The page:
Used in grafting, the scion, located above the terminal bud scale scars. Some plants only produce fruit on one-year-old-wood such as peaches, grapes and persimmon.
Open Center
A tree form with several, usually three to five equally strong main branches originate from the trunk and are trained to grow upward and outward leaving an opening in the center. Also referred to a vase or open vase tree form.
Removal by cutting or with fingers, of terminal bud of young developing shoot. A type of heading cut.
Partial or complete removal of vegetative and or fruiting wood from a plat to regulate size, to direct growth, to remove unnecessary wood and to control the balance of fruiting and vegetative growth. See heading, pinching, renewal, shortening, thinning and two-thirds rule.
Renewal Pruning
Pruning a branch two years of age or older at its point of origin on the leader. Used to increase fruiting on younger wood and to improve light distribution into canopy. An alternative is shortening pruning (see 2/3’s rule)
A root system for a fruit tree on which the scion variety is budded or grafted. Rootstock may be used to control tree size, induce fruiting, provided adaptation to specific climate or soil conditions.
Runting Out
Poor tree growth due to early fruiting, over fruiting or weak vigor variety grafting to most size controlling rootstock. (See HOS publication on “Apple Tree Vigor.”)
A detached shoot or bud of a selected variety used for budding or grafting onto a rootstock.
Shortening Pruning
Removal of par of a branch or limb by pruning into two-year-old or older wood, usually to a weak side shoot or spur. Used to shorten branches to maintain tree form and stimulate growth of remaining wood.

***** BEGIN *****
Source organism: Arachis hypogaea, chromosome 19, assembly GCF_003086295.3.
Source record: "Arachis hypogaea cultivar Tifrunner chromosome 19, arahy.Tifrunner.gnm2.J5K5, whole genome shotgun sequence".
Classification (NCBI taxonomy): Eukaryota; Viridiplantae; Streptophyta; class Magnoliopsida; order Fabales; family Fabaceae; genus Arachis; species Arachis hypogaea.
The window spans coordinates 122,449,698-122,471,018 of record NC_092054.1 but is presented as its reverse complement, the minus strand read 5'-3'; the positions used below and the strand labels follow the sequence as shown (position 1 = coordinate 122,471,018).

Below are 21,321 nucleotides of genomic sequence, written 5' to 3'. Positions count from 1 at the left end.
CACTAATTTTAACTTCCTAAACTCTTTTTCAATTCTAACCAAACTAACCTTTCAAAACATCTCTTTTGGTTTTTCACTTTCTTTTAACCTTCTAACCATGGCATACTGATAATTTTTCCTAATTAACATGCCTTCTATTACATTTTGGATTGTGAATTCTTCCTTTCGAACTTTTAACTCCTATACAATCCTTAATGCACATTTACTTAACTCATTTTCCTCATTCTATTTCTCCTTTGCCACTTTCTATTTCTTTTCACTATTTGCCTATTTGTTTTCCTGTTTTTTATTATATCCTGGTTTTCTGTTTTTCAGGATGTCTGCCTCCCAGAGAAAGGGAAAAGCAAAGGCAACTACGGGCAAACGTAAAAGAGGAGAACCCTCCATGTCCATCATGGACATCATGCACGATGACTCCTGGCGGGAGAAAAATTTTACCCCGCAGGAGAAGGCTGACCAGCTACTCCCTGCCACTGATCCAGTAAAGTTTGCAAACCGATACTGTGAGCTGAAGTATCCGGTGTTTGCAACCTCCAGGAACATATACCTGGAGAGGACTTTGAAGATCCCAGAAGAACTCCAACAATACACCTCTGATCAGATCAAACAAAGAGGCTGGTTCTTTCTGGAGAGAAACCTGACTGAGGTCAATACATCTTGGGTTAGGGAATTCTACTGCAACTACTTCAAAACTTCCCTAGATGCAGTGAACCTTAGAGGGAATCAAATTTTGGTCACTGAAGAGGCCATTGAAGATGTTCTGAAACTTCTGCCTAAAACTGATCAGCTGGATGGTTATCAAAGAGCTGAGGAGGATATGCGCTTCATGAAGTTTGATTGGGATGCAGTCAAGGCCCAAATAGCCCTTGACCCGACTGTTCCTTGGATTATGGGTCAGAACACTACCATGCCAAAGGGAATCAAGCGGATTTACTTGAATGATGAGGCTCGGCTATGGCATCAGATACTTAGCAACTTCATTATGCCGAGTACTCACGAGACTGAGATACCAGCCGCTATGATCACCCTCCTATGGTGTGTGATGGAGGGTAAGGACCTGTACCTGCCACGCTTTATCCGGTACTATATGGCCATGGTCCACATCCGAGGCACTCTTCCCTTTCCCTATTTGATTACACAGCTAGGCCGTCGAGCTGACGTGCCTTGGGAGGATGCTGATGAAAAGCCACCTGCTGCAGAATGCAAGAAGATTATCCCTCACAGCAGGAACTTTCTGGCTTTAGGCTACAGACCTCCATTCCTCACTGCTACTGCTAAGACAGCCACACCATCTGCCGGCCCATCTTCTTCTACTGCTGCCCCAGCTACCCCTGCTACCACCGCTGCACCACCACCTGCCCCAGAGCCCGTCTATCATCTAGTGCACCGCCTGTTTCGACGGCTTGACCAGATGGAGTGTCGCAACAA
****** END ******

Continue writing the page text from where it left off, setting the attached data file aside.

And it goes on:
Tree training for changing the angle of a branch away from vertical toward or even be low the horizontal. May use sharp-pointed wood or metal braches (spreaders). Can also tie down limbs with strings or rubber bands. For young branches that are less than five inches long, clothespins or toothpicks may be used as spreaders.
In apples, spurs develop form axillary buds on two-year-old shoots. Spurs often flower the following year. Axillary buds on spurs can give rise to shoots or new spurs. In grapes, spur is a cane, which has been cut back to one or two buds.
Weak growth of branch or tree with many spurs with little or no annual shoots growth. (See Runting Out)
Terminal bud
Located at the tip of a shoot, all plants grow in length from terminal buds.
Terminal bud scale scars
Scars resulting from the terminal bud scales that fall off that completely circle the stem. Signals one year growth.
Thinning cut
Removal of branches back to point of origin. Cut at branch collar. Alternative is heading cut.
Tip (terminal) Bearing
A type of fruiting habit in which fruiting occurs more commonly at shoot tips than on spurs. Tend to branch higher in the tree and produce long bourse shoots.
Two-thirds Rule
Used to determine which limb to prune. When the limb is larger than two-thirds of the diameter of the main leader, the limb should be removed.
Vegetative bud
Produces stem and leaves.
A One-year-old tree without branches.


Pome News, Winter 2009